The inspection period is extremely important because it provides the buyer with information regarding their home purchase. If the inspection turns up issues that concern the buyer, they may either request that the seller fix the issue of concern, or ask for a reduction in the price so that the buyer may fix it themselves. Certain types of loans – such as FHA and VA loans – have strict loan standards and may require that a seller fix certain issues before the loan is approved. In rare cases, if the home inspection turns up an issue that the buyer is truly uncomfortable with, they may choose to walk away from the deal altogether.
Separate from the home inspection, is the home appraisal. The home appraisal is a requirement of most lenders, and it is a report that assures the lender that the home being purchased is actually worth the price the buyer has offered to pay. The home appraisal must also be completed before the loan is signed off on. If your real estate agent has helped you make a fair bid on the home, the appraisal should come back with no problems. In rare cases, the home appraisal report may value the house at less than what the buyer has offered to purchase. In this case, the buyer may either ask the seller to agree to sell the home at the appraised value, or the buyer may choose to make up the difference. The seller also has the option to refuse to take a lower price, and walk away from the deal. However, the lender will not loan an amount of money that is higher than the appraised value of the home in question.
The final thing a home buyer must do before they are ready to close on a home is obtain homeowners insurance. Many insurance companies offer bundle deals for individuals who have their car and home insurance with the same company. There are also insurance brokers whose job it is to find the best deal available for the homeowner. If a buyer does not know who to call, your real estate agent may be able to put you in touch with an insurance broker who can be of assistance. One you have selected your insurance company, they will need to be put in touch with your lender. Once you begin your mortgage payments, your lender will be responsible for directly paying your insurance and property taxes. The account that the buyer pays into, from which the lender uses to pay insurance and taxes is called an escrow account.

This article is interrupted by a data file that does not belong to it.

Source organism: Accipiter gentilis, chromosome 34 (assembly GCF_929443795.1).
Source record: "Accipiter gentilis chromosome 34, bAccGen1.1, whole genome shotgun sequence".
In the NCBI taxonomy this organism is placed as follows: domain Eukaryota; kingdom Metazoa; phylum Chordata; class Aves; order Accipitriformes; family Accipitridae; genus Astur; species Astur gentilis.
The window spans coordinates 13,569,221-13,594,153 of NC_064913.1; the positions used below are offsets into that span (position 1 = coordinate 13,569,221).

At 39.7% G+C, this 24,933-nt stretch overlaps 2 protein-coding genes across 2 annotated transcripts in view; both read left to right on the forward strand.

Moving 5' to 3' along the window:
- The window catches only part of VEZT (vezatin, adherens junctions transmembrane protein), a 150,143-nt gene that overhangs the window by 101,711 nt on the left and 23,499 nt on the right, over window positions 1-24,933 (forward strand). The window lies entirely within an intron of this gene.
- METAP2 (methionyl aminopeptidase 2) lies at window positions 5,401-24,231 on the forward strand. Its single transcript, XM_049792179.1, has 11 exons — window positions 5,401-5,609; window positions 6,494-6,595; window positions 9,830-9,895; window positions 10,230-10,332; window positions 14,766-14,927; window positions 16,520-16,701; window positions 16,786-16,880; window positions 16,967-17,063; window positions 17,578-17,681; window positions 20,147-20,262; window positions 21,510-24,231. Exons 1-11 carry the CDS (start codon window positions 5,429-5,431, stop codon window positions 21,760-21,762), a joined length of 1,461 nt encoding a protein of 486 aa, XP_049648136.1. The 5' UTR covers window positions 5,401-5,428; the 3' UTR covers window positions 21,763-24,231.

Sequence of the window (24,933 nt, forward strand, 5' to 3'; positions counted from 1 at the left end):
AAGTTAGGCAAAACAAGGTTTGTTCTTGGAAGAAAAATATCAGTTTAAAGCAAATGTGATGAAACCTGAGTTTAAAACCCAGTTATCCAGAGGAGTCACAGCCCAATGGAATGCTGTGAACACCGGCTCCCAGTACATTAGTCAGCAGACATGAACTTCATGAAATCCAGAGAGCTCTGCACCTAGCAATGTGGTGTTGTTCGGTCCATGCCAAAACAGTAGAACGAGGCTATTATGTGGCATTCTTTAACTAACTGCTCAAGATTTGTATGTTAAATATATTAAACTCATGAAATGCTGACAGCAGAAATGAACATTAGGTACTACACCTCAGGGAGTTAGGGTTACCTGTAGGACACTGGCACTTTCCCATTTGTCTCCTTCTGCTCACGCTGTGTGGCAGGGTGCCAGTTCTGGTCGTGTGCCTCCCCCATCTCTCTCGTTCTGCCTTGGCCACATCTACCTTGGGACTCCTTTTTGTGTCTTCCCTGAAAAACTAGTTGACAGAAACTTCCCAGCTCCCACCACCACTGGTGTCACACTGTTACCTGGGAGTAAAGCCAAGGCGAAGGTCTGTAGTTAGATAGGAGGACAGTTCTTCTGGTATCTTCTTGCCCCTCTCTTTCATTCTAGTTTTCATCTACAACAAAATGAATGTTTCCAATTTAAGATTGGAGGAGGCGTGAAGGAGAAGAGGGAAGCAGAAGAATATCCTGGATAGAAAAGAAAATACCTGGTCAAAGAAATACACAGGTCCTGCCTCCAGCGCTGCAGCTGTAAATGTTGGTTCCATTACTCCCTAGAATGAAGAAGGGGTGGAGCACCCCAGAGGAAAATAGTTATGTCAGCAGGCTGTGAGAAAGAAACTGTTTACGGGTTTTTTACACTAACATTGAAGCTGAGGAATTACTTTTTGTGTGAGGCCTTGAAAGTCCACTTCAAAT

The period between making an offer and getting the keys to your Dayton area dream home can be long, anxiety filled, and stressful. The buyer has many responsibilities that are time sensitive, and it is possible for deals to fall through. Your real estate agent is meant to help you through the process, address your concerns, and keep you on schedule so everything happens within the allotted time period. By listening to their guidance and staying on top of what you need to do, you will make it to a successful closing.
Contact me today to speak with a realtor. I also service Beavercreek, Centerville, Cincinnati, Clayton, Englewood, Oakwood, Fairborn, Harrison Township, Huber Heights, Kettering, Miami Township, Miamisburg, Riverside, Springboro, Trotwood, Vandalia, Washington Township, West Carrollton, and Xenia.